Trump and the Northwest | KUOW News and Information

Trump and the Northwest

Sarah Myhre’s a post-doctoral researcher at the University of Washington.
David Hyde / KUOW Photos

Nicole Baker is a research scientist at the University of Washington who studies the state of global fish stocks. It's not political work. In fact, she's never been an activist and has never participated in a political march in her life. 

But last year when Donald Trump ran for president, Baker got political for the first time. And she says in 2017, something snapped.


KUOW/John Ryan photo

Have you ever left a job where you were tempted to tell off your boss on your way out? After working for a quarter century at the Environmental Protection Agency, Michael Cox didn’t hold his tongue.


activists
Wenmei Hill

KUOW's politics team recently asked listeners: Has Donald Trump's election inspired you to get politically active for the first time? Here's a selection of responses we received. 

Attendees of the Mar. 4 Spirit of America Rally in Olympia, a pro-Trump event organized by Tacoma Narrows Tea Party coordinator Peggy Hutt (center) of Gig Harbor.
Photo courtesy Peggy Hutt

Donald Trump’s election galvanized a wave of activism on the left, including the women’s march that some political scientists say was the largest in American history.

Campaigners on the right say they’ve been energized by the election as well, even here in deep-blue Puget Sound.


People at a women's march on Seattle's Capitol Hill on Dec. 3.
KUOW Photo/Isolde Raftery

A new Republican president takes office. Half the nation is appalled.

But we're not talking about Donald Trump.


Kevin Tubbs and Pauli Bailey embrace different forms of activism.
KUOW photo/Amy Radil

Embracing political activism can be tough on a relationship. Just ask Kevin Tubbs and Pauli Bailey. Both are liberals who felt a huge wake-up call from the presidential election.


Leslie Brown, an activist with Edmonds Neighborhood Action Coalition, shouted into a bullhorn to rally dozens of protesters gathered outside the Edmonds PCC, January 29, 2017.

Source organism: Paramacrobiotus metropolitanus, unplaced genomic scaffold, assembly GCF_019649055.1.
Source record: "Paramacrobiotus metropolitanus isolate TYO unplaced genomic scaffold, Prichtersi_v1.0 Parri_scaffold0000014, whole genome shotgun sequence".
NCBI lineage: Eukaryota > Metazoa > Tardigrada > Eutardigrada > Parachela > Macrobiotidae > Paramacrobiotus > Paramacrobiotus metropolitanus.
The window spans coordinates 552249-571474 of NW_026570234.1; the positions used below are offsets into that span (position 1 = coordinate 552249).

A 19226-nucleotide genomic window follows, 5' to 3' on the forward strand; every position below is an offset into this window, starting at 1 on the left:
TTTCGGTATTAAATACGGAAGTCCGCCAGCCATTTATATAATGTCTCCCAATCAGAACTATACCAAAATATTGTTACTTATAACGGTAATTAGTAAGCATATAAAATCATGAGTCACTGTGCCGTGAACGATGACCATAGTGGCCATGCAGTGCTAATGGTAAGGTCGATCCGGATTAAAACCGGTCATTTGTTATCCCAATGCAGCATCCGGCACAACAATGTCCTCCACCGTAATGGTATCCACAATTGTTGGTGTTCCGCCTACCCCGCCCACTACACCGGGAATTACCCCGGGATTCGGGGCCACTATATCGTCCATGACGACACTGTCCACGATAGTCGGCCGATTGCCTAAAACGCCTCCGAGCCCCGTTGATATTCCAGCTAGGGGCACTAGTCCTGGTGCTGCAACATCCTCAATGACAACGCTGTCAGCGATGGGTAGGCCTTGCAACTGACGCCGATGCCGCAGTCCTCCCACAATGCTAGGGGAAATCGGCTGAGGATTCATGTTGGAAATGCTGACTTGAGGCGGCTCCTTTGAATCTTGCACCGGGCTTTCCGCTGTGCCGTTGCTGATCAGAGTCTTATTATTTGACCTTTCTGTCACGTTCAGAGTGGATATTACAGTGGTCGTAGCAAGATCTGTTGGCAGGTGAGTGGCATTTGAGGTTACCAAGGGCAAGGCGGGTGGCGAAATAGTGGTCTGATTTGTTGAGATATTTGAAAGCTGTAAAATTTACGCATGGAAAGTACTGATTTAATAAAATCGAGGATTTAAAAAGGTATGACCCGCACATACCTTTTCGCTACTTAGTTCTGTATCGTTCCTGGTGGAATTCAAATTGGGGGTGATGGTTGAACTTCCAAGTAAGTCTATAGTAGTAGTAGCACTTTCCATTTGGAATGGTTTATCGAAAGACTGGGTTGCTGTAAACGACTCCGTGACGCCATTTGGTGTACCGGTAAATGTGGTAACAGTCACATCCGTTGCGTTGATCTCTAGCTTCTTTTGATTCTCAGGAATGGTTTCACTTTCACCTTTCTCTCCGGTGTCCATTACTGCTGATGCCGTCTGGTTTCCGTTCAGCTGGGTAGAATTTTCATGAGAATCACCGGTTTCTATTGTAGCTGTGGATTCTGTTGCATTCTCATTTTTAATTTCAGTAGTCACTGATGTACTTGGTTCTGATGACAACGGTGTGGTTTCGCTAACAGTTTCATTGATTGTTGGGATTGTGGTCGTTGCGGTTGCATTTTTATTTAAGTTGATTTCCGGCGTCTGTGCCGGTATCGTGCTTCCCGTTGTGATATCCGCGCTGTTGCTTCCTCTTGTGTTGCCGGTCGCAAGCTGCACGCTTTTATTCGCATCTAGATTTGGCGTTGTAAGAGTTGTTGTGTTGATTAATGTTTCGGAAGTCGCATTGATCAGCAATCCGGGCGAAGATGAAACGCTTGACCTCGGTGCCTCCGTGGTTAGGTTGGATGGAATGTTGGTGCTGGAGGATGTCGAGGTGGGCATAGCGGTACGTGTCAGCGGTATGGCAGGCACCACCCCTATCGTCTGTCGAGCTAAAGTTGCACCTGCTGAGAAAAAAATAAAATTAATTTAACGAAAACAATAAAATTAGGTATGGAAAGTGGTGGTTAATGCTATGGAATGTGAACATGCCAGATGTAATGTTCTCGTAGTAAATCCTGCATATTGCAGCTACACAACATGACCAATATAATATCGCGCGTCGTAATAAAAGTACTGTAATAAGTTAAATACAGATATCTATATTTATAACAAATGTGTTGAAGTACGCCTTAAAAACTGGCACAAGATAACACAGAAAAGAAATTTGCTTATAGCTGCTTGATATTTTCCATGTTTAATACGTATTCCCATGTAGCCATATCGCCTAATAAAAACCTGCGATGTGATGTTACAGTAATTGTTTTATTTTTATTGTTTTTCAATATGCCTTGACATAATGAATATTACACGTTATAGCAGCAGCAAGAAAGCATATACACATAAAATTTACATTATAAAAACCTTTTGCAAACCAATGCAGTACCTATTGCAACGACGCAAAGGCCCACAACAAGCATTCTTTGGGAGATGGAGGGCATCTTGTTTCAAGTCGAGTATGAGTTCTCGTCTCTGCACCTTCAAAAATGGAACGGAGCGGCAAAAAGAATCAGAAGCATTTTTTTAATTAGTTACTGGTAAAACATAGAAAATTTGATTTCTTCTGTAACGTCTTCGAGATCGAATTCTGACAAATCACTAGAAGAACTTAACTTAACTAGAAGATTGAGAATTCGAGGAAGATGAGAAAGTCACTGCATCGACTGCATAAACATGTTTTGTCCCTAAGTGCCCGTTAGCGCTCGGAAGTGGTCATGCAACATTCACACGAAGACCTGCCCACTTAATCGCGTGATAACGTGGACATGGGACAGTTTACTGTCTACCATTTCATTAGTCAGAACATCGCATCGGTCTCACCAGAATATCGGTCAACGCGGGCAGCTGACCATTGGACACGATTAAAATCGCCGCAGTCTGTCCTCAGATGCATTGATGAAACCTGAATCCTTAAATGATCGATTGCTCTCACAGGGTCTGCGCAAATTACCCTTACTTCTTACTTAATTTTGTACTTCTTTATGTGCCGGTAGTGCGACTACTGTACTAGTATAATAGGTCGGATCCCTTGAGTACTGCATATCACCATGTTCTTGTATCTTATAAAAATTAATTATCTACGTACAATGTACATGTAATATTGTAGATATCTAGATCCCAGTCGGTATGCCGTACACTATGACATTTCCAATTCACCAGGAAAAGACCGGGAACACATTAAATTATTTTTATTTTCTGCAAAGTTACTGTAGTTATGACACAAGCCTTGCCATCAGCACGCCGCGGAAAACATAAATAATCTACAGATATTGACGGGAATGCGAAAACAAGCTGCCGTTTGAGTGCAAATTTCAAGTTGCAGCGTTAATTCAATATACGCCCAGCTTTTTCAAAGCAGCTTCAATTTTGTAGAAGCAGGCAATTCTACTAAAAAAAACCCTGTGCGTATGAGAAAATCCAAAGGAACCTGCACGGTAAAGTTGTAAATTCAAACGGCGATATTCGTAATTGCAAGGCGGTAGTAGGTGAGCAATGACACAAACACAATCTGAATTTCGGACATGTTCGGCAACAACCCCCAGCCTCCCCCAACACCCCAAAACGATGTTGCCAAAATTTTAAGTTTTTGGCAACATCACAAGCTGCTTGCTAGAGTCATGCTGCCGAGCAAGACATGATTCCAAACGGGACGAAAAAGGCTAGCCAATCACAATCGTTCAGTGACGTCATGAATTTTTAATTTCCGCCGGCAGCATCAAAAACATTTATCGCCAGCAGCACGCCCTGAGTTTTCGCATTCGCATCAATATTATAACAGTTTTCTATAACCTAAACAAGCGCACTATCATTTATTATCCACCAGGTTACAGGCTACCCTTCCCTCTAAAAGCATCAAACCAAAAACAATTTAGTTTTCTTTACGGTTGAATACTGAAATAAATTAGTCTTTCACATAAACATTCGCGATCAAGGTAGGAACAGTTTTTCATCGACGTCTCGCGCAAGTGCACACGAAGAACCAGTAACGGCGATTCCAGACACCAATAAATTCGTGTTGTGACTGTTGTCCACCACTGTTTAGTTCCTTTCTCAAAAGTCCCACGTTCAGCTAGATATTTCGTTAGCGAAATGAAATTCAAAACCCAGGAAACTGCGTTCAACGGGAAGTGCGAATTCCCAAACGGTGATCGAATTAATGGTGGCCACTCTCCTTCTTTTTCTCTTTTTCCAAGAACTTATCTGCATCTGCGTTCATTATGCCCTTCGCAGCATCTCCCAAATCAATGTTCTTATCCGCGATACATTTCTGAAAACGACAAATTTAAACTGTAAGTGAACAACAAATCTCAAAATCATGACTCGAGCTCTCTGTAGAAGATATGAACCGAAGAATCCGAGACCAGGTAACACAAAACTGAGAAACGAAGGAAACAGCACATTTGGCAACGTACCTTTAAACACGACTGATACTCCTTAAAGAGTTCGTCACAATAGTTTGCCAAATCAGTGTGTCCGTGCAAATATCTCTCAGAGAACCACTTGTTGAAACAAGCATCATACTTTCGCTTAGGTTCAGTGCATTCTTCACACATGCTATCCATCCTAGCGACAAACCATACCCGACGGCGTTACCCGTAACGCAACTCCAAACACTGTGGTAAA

KUOW Photo/Bond Huberman

Bill Radke talks with Officer Kevin Stuckey, head of the Seattle Police Officers' Guild, about U.S. Attorney General Jeff Sessions' announcement of a wide-reaching review of federal consent decrees with police departments around the country.

The Seattle Police Department has been under a federal consent decree since 2012, after the Department of Justice found a pattern of excessive use of force in policing. 

Washington state Attorney General Bob Ferguson
KUOW photo/Amy Radil

Attorneys general from 11 states are taking new action against the Trump Administration over energy efficiency standards. They are working to protect an Obama-administration rule they think is in jeopardy.

New efficiency standards for coolers and fans were supposed to go into effect by now. However, the Trump Administration has put them on hold until Sept 30.

An EnergyGuide sticker on a television includes the EnergyStar seal, meaning it's an efficient set.
KUOW photo/Gil Aegerter

The Trump administration wants to end the EnergyStar program – you might know it from labels that mark the most energy-efficient appliances when you shop for a TV, refrigerator or computer.

Nives Dolsak and Aseem Prakash of the University of Washington told KUOW’s Emily Fox that ending the program doesn’t make sense, for a number of reasons.


President Trump promises coal workers their jobs will come back as he signs an executive order to scale back federal energy regulations.
EPA.gov

No one said the word “climate” on stage this week when President Trump signed an executive order aimed at scuttling the Clean Power Plan.

Christine Mathews says she couldn't afford health insurance without the ACA subsidies. She was at a rally last month outside  Congresswoman Suzan DelBene’s district office in Bothell.
KUOW photo/Amy Radil

Supporters of Obamacare woke up Friday morning thinking they still needed to defend the law from Republican efforts to replace it.

As the political drama played out in the other Washington, a handful of advocates held signs outside Congresswoman Suzan DelBene’s district office in Bothell. They said they came to thank DelBene, a Democrat, for opposing the GOP legislation.

Starbucks CEO Howard Schultz.
Starbucks press photo

The scene at Seattle’s McCaw Hall had the feel of a tent revival meeting. There was gospel music. "Lord, please let me go ... take me to the river, I want to go," Leon Bridges sang.

And there were testimonials — by employees, praising the policies and positions that Starbucks CEO Howard Schultz has taken.

KUOW/John Ryan photo

In a budget marked by deep cuts across most federal agencies, science and environmental programs took some of the biggest hits in President Donald Trump’s proposed spending plan released Thursday.

surgery
Flickr Photo/Army Medicine

Information was released this week about how the Republican health plan would affect people in Washington. UW associate law professor Sallie Sanford spoke with Kim Malcolm about who loses the most.

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